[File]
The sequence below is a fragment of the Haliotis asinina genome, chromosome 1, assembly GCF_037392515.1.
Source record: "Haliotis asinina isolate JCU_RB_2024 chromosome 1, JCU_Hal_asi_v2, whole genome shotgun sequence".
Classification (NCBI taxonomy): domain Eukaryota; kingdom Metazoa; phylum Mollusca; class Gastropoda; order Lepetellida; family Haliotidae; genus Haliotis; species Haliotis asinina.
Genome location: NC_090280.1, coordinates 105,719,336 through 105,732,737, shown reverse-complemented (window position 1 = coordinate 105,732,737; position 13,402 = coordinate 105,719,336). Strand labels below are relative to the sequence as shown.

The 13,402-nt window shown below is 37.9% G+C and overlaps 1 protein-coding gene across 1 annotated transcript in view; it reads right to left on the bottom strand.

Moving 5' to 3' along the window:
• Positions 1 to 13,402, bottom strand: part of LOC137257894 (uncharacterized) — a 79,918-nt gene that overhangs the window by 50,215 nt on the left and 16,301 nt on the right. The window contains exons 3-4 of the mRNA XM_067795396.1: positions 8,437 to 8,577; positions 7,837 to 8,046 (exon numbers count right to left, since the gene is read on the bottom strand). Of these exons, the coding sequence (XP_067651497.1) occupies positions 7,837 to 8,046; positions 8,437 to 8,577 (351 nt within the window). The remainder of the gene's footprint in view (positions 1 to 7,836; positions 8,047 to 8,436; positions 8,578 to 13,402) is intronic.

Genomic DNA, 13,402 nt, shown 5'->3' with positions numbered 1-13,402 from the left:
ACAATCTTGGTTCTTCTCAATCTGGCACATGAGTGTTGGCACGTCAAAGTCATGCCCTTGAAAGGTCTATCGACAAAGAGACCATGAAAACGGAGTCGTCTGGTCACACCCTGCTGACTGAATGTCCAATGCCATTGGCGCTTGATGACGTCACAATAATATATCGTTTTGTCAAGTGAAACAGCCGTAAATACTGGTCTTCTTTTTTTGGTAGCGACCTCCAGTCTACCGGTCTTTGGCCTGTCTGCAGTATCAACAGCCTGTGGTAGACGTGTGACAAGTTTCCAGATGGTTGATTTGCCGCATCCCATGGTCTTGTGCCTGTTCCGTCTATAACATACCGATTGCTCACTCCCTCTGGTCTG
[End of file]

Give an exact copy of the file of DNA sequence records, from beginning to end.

The sequence below is a fragment of the Haliotis asinina genome, chromosome 1, assembly GCF_037392515.1.
Source record: "Haliotis asinina isolate JCU_RB_2024 chromosome 1, JCU_Hal_asi_v2, whole genome shotgun sequence".
Classification (NCBI taxonomy): domain Eukaryota; kingdom Metazoa; phylum Mollusca; class Gastropoda; order Lepetellida; family Haliotidae; genus Haliotis; species Haliotis asinina.
Genome location: NC_090280.1, coordinates 105,719,336 through 105,732,737, shown reverse-complemented (window position 1 = coordinate 105,732,737; position 13,402 = coordinate 105,719,336). Strand labels below are relative to the sequence as shown.

The 13,402-nt window shown below is 37.9% G+C and overlaps 1 protein-coding gene across 1 annotated transcript in view; it reads right to left on the bottom strand.

Moving 5' to 3' along the window:
• Positions 1 to 13,402, bottom strand: part of LOC137257894 (uncharacterized) — a 79,918-nt gene that overhangs the window by 50,215 nt on the left and 16,301 nt on the right. The window contains exons 3-4 of the mRNA XM_067795396.1: positions 8,437 to 8,577; positions 7,837 to 8,046 (exon numbers count right to left, since the gene is read on the bottom strand). Of these exons, the coding sequence (XP_067651497.1) occupies positions 7,837 to 8,046; positions 8,437 to 8,577 (351 nt within the window). The remainder of the gene's footprint in view (positions 1 to 7,836; positions 8,047 to 8,436; positions 8,578 to 13,402) is intronic.

Genomic DNA, 13,402 nt, shown 5'->3' with positions numbered 1-13,402 from the left:
ACAATCTTGGTTCTTCTCAATCTGGCACATGAGTGTTGGCACGTCAAAGTCATGCCCTTGAAAGGTCTATCGACAAAGAGACCATGAAAACGGAGTCGTCTGGTCACACCCTGCTGACTGAATGTCCAATGCCATTGGCGCTTGATGACGTCACAATAATATATCGTTTTGTCAAGTGAAACAGCCGTAAATACTGGTCTTCTTTTTTTGGTAGCGACCTCCAGTCTACCGGTCTTTGGCCTGTCTGCAGTATCAACAGCCTGTGGTAGACGTGTGACAAGTTTCCAGATGGTTGATTTGCCGCATCCCATGGTCTTGTGCCTGTTCCGTCTATAACATACCGATTGCTCACTCCCTCTGGTCTG